22 to 24 October 2024 FUEL & GAS LOGISTICS




New Online Platform Explains Innovative Fuels

The approval of HVO100 for public sale at petrol stations removes another critical hurdle on the road to sustainable, renewable fuels in Germany. However, a great deal of information on such products is still needed. The many different names for innovative, renewable and sustainable fuels can be confusing for consumers. Furthermore, there is the constantly recurring question of whether a given vehicle can even tolerate these new fuels.

A new online platform called kraftstoffe.info now provides comprehensive information supplied by the fuel and automotive industries.

We can state for a fact that the corresponding publication in the Federal Law Gazette means that the new XTL and B10 diesel fuels can now be sold at German petrol stations without any restrictions. Behind this development is a decision by the German Federal Council (Bundesrat) on 22 March 2024 to amend the Tenth Ordinance on the Implementation of the Federal Immission Control Act (10. BImSchV).

XTL stands for "X to Liquid" and designates high-quality paraffinic diesel fuels as described in DIN EN 15940. This liquid energy source is produced from renewable raw materials. The X basically stands for various biogenic residues and waste materials, such as used cooking oils and fats. One example of XTL is HVO100 (hydrotreated vegetable oils).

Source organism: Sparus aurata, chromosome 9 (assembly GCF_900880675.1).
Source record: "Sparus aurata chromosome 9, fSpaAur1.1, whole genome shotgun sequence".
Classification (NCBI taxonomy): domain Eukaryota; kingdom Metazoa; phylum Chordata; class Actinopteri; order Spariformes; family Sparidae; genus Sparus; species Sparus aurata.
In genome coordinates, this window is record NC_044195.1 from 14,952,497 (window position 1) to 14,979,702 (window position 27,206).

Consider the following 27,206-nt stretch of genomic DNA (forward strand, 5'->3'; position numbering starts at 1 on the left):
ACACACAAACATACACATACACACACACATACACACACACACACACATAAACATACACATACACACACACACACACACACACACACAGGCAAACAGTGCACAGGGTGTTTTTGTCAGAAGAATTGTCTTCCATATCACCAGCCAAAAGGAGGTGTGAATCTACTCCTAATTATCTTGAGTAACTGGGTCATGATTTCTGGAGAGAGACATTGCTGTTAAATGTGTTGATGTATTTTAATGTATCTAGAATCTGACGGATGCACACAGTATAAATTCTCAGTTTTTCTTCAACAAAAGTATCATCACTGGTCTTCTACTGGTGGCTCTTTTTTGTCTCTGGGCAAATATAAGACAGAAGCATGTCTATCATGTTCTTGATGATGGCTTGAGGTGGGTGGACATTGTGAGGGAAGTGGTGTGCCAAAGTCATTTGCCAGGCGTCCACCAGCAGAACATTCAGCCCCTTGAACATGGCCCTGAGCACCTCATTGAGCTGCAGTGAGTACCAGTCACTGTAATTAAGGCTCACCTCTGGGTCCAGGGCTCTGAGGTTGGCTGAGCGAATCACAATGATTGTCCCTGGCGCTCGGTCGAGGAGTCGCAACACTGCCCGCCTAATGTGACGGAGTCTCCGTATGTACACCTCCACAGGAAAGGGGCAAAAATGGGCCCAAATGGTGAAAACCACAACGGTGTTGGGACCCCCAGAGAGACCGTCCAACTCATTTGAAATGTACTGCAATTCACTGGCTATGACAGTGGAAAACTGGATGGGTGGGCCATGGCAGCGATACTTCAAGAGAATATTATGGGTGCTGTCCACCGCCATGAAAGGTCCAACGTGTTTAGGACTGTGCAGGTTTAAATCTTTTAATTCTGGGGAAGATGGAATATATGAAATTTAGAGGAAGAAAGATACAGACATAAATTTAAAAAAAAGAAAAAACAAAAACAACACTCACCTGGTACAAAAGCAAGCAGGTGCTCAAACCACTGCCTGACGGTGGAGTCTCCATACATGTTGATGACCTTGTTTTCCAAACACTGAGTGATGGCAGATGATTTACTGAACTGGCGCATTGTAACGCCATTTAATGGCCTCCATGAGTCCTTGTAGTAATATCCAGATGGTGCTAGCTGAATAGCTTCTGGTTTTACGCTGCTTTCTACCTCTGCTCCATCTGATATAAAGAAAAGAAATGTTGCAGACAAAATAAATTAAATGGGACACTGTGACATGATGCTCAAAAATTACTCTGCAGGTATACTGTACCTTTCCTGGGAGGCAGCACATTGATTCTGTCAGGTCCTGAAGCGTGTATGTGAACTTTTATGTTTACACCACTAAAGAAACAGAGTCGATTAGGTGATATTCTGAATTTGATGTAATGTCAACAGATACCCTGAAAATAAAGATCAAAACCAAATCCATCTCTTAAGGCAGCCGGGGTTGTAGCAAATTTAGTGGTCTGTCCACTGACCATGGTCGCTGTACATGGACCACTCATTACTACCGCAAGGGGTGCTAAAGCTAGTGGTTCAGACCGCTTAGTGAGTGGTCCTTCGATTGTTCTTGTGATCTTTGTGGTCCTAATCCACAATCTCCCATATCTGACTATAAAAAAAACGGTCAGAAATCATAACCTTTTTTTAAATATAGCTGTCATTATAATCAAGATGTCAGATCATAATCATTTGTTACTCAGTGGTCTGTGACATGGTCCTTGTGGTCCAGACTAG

Like pure biofuels, HVO100 represents a quick, easy way of reducing CO2 emissions in both existing and new vehicles right from producing the fuel up to its use in the vehicle. The CO2 emitted by the car's exhaust is already removed from the atmosphere by the raw plant material or captured during the XTL production process.

Clear Signage at Petrol Stations

Since there are a variety of brand names, "XTL" signs on the pump and the fuel nozzle give consumers a clear point of reference.

The same applies to diesel B10, which contains up to ten per cent biodiesel. This label can likewise be found on the fuel pump and nozzle.

It is worth noting that just converting all of Germany's existing diesel-powered vehicles from the standard B7 grade to B10 would theoretically mean around 1.3 million vehicles overall could more or less run with net-zero greenhouse gas emissions. Using either HVO100 or higher proportions of biodiesel would multiply this impact many times over.

Vehicle Approvals

Generally, any vehicle with a corresponding sticker (XTL or B10) inside the fuel cap can run on these new fuels. If there is no sticker, as is the case with older vehicles, drivers can also turn to kraftstoffe.info, an online platform that maintains and regularly updates an approval list for cars and trucks, along with a great deal of other useful information.

Of course, petrol station staff are also available to advise their customers.

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